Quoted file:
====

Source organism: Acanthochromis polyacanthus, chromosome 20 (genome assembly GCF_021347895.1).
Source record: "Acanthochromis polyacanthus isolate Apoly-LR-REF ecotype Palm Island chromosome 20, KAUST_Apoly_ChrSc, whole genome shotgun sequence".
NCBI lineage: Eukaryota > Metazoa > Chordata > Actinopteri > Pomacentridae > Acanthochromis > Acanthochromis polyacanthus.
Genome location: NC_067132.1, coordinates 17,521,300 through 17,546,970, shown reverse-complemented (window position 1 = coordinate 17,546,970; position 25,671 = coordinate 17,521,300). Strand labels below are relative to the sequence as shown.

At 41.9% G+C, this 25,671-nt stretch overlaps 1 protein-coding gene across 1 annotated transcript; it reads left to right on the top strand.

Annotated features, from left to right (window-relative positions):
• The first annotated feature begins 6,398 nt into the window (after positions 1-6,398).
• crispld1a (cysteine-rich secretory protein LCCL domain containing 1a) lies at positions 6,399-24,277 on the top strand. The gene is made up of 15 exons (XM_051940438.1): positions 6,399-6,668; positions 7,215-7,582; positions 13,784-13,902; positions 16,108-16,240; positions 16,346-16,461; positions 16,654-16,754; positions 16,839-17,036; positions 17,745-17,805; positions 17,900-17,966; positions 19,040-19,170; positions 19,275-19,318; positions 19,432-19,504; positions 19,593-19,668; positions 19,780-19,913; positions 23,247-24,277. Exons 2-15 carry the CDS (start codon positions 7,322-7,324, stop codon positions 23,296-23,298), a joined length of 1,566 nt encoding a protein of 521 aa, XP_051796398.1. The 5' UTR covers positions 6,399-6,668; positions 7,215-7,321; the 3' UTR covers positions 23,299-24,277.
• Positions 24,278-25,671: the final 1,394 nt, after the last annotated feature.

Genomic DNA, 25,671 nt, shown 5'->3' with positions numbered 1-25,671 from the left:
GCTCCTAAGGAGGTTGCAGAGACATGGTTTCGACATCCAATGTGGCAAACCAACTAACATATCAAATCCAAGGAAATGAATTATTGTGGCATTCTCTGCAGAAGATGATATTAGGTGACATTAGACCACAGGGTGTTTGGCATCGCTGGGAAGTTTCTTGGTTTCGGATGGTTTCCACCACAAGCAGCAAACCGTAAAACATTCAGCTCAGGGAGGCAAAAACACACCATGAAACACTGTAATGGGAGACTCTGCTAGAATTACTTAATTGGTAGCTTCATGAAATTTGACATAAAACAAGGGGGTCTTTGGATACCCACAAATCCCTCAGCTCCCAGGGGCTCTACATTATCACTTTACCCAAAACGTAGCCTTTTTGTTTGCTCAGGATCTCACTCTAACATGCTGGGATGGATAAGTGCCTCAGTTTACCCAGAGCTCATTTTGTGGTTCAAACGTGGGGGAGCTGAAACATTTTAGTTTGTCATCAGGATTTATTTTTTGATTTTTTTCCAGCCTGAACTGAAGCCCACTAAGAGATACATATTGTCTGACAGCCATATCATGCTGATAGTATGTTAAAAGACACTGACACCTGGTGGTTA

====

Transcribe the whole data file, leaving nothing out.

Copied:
Source organism: Acanthochromis polyacanthus, chromosome 20 (genome assembly GCF_021347895.1).
Source record: "Acanthochromis polyacanthus isolate Apoly-LR-REF ecotype Palm Island chromosome 20, KAUST_Apoly_ChrSc, whole genome shotgun sequence".
NCBI lineage: Eukaryota > Metazoa > Chordata > Actinopteri > Pomacentridae > Acanthochromis > Acanthochromis polyacanthus.
Genome location: NC_067132.1, coordinates 17,521,300 through 17,546,970, shown reverse-complemented (window position 1 = coordinate 17,546,970; position 25,671 = coordinate 17,521,300). Strand labels below are relative to the sequence as shown.

At 41.9% G+C, this 25,671-nt stretch overlaps 1 protein-coding gene across 1 annotated transcript; it reads left to right on the top strand.

Annotated features, from left to right (window-relative positions):
• The first annotated feature begins 6,398 nt into the window (after positions 1-6,398).
• crispld1a (cysteine-rich secretory protein LCCL domain containing 1a) lies at positions 6,399-24,277 on the top strand. The gene is made up of 15 exons (XM_051940438.1): positions 6,399-6,668; positions 7,215-7,582; positions 13,784-13,902; positions 16,108-16,240; positions 16,346-16,461; positions 16,654-16,754; positions 16,839-17,036; positions 17,745-17,805; positions 17,900-17,966; positions 19,040-19,170; positions 19,275-19,318; positions 19,432-19,504; positions 19,593-19,668; positions 19,780-19,913; positions 23,247-24,277. Exons 2-15 carry the CDS (start codon positions 7,322-7,324, stop codon positions 23,296-23,298), a joined length of 1,566 nt encoding a protein of 521 aa, XP_051796398.1. The 5' UTR covers positions 6,399-6,668; positions 7,215-7,321; the 3' UTR covers positions 23,299-24,277.
• Positions 24,278-25,671: the final 1,394 nt, after the last annotated feature.

Genomic DNA, 25,671 nt, shown 5'->3' with positions numbered 1-25,671 from the left:
GCTCCTAAGGAGGTTGCAGAGACATGGTTTCGACATCCAATGTGGCAAACCAACTAACATATCAAATCCAAGGAAATGAATTATTGTGGCATTCTCTGCAGAAGATGATATTAGGTGACATTAGACCACAGGGTGTTTGGCATCGCTGGGAAGTTTCTTGGTTTCGGATGGTTTCCACCACAAGCAGCAAACCGTAAAACATTCAGCTCAGGGAGGCAAAAACACACCATGAAACACTGTAATGGGAGACTCTGCTAGAATTACTTAATTGGTAGCTTCATGAAATTTGACATAAAACAAGGGGGTCTTTGGATACCCACAAATCCCTCAGCTCCCAGGGGCTCTACATTATCACTTTACCCAAAACGTAGCCTTTTTGTTTGCTCAGGATCTCACTCTAACATGCTGGGATGGATAAGTGCCTCAGTTTACCCAGAGCTCATTTTGTGGTTCAAACGTGGGGGAGCTGAAACATTTTAGTTTGTCATCAGGATTTATTTTTTGATTTTTTTCCAGCCTGAACTGAAGCCCACTAAGAGATACATATTGTCTGACAGCCATATCATGCTGATAGTATGTTAAAAGACACTGACACCTGGTGGTTA